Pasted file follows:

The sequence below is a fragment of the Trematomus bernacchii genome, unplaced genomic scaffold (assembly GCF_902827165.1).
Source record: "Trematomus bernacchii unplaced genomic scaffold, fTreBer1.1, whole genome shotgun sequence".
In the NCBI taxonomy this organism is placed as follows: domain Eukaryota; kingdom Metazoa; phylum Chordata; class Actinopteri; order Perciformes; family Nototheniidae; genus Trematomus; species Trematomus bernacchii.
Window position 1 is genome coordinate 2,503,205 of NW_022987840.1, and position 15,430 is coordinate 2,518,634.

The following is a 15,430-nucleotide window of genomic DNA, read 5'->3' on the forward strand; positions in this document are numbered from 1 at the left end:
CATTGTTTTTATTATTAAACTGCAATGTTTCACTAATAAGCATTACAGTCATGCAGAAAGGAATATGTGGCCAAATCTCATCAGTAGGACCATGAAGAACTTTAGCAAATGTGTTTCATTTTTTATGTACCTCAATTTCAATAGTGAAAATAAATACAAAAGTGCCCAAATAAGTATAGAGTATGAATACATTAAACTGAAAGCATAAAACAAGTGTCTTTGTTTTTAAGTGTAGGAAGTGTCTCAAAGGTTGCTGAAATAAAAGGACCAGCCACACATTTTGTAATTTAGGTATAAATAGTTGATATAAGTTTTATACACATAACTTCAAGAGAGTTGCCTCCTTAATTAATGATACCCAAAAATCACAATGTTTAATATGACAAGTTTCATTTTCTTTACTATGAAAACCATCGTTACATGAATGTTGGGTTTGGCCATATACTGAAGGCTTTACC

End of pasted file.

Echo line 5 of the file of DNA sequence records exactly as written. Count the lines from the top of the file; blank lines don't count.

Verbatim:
The following is a 15,430-nucleotide window of genomic DNA, read 5'->3' on the forward strand; positions in this document are numbered from 1 at the left end: